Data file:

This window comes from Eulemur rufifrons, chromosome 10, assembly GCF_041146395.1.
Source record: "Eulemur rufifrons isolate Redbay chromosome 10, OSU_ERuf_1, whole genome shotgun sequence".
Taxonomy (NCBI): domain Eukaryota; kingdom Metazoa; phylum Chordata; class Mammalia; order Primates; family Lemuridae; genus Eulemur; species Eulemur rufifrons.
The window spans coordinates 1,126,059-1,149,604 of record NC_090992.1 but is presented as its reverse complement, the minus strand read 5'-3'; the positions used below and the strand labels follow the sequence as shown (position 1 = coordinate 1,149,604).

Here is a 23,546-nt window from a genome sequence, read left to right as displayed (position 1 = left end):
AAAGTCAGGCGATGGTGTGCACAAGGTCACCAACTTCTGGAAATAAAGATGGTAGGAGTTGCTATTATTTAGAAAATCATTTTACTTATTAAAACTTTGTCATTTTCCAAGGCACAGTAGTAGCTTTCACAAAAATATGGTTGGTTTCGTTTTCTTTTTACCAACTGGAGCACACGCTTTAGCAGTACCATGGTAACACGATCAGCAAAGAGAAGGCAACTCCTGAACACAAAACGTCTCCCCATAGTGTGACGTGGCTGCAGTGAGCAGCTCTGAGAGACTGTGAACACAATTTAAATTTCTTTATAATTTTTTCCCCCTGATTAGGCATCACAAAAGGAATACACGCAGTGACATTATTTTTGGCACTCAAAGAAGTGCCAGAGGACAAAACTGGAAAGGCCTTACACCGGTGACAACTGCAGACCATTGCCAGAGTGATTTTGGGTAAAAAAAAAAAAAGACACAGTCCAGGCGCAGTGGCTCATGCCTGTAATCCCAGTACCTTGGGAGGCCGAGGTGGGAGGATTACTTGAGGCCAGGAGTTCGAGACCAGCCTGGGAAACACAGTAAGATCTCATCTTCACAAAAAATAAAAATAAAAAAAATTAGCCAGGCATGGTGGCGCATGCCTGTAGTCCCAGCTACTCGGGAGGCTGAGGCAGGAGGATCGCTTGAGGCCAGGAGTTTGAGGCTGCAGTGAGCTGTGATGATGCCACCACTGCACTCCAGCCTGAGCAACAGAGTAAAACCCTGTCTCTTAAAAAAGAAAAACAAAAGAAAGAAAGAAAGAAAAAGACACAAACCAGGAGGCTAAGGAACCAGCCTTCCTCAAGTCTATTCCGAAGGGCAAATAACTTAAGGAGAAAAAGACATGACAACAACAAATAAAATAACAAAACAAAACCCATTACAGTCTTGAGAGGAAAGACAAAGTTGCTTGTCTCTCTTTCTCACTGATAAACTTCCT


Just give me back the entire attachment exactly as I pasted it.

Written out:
This window comes from Eulemur rufifrons, chromosome 10, assembly GCF_041146395.1.
Source record: "Eulemur rufifrons isolate Redbay chromosome 10, OSU_ERuf_1, whole genome shotgun sequence".
Taxonomy (NCBI): domain Eukaryota; kingdom Metazoa; phylum Chordata; class Mammalia; order Primates; family Lemuridae; genus Eulemur; species Eulemur rufifrons.
The window spans coordinates 1,126,059-1,149,604 of record NC_090992.1 but is presented as its reverse complement, the minus strand read 5'-3'; the positions used below and the strand labels follow the sequence as shown (position 1 = coordinate 1,149,604).

Here is a 23,546-nt window from a genome sequence, read left to right as displayed (position 1 = left end):
AAAGTCAGGCGATGGTGTGCACAAGGTCACCAACTTCTGGAAATAAAGATGGTAGGAGTTGCTATTATTTAGAAAATCATTTTACTTATTAAAACTTTGTCATTTTCCAAGGCACAGTAGTAGCTTTCACAAAAATATGGTTGGTTTCGTTTTCTTTTTACCAACTGGAGCACACGCTTTAGCAGTACCATGGTAACACGATCAGCAAAGAGAAGGCAACTCCTGAACACAAAACGTCTCCCCATAGTGTGACGTGGCTGCAGTGAGCAGCTCTGAGAGACTGTGAACACAATTTAAATTTCTTTATAATTTTTTCCCCCTGATTAGGCATCACAAAAGGAATACACGCAGTGACATTATTTTTGGCACTCAAAGAAGTGCCAGAGGACAAAACTGGAAAGGCCTTACACCGGTGACAACTGCAGACCATTGCCAGAGTGATTTTGGGTAAAAAAAAAAAAAGACACAGTCCAGGCGCAGTGGCTCATGCCTGTAATCCCAGTACCTTGGGAGGCCGAGGTGGGAGGATTACTTGAGGCCAGGAGTTCGAGACCAGCCTGGGAAACACAGTAAGATCTCATCTTCACAAAAAATAAAAATAAAAAAAATTAGCCAGGCATGGTGGCGCATGCCTGTAGTCCCAGCTACTCGGGAGGCTGAGGCAGGAGGATCGCTTGAGGCCAGGAGTTTGAGGCTGCAGTGAGCTGTGATGATGCCACCACTGCACTCCAGCCTGAGCAACAGAGTAAAACCCTGTCTCTTAAAAAAGAAAAACAAAAGAAAGAAAGAAAGAAAAAGACACAAACCAGGAGGCTAAGGAACCAGCCTTCCTCAAGTCTATTCCGAAGGGCAAATAACTTAAGGAGAAAAAGACATGACAACAACAAATAAAATAACAAAACAAAACCCATTACAGTCTTGAGAGGAAAGACAAAGTTGCTTGTCTCTCTTTCTCACTGATAAACTTCCT